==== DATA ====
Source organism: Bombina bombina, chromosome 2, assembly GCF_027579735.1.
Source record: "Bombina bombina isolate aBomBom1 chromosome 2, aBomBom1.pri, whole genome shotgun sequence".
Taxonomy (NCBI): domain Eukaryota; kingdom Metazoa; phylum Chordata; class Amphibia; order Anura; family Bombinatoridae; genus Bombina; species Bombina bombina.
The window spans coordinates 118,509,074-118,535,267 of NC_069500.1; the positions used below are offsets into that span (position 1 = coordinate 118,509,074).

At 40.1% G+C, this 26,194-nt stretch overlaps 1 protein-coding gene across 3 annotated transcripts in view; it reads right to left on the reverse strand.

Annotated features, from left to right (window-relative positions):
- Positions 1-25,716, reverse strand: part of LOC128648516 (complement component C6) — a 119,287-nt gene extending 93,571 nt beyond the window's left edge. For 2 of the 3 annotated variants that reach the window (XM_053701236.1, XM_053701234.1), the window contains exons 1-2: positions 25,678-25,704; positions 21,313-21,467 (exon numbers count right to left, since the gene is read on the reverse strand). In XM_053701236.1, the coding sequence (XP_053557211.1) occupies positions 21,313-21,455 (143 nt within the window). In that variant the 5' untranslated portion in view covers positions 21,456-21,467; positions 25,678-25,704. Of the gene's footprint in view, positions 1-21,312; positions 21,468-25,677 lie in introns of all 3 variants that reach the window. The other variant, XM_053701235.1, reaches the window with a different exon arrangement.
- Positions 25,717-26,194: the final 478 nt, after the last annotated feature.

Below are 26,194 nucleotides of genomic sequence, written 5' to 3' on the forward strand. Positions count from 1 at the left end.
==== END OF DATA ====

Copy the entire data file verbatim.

Source organism: Bombina bombina, chromosome 2, assembly GCF_027579735.1.
Source record: "Bombina bombina isolate aBomBom1 chromosome 2, aBomBom1.pri, whole genome shotgun sequence".
Taxonomy (NCBI): domain Eukaryota; kingdom Metazoa; phylum Chordata; class Amphibia; order Anura; family Bombinatoridae; genus Bombina; species Bombina bombina.
The window spans coordinates 118,509,074-118,535,267 of NC_069500.1; the positions used below are offsets into that span (position 1 = coordinate 118,509,074).

At 40.1% G+C, this 26,194-nt stretch overlaps 1 protein-coding gene across 3 annotated transcripts in view; it reads right to left on the reverse strand.

Annotated features, from left to right (window-relative positions):
- Positions 1-25,716, reverse strand: part of LOC128648516 (complement component C6) — a 119,287-nt gene extending 93,571 nt beyond the window's left edge. For 2 of the 3 annotated variants that reach the window (XM_053701236.1, XM_053701234.1), the window contains exons 1-2: positions 25,678-25,704; positions 21,313-21,467 (exon numbers count right to left, since the gene is read on the reverse strand). In XM_053701236.1, the coding sequence (XP_053557211.1) occupies positions 21,313-21,455 (143 nt within the window). In that variant the 5' untranslated portion in view covers positions 21,456-21,467; positions 25,678-25,704. Of the gene's footprint in view, positions 1-21,312; positions 21,468-25,677 lie in introns of all 3 variants that reach the window. The other variant, XM_053701235.1, reaches the window with a different exon arrangement.
- Positions 25,717-26,194: the final 478 nt, after the last annotated feature.

Below are 26,194 nucleotides of genomic sequence, written 5' to 3' on the forward strand. Positions count from 1 at the left end.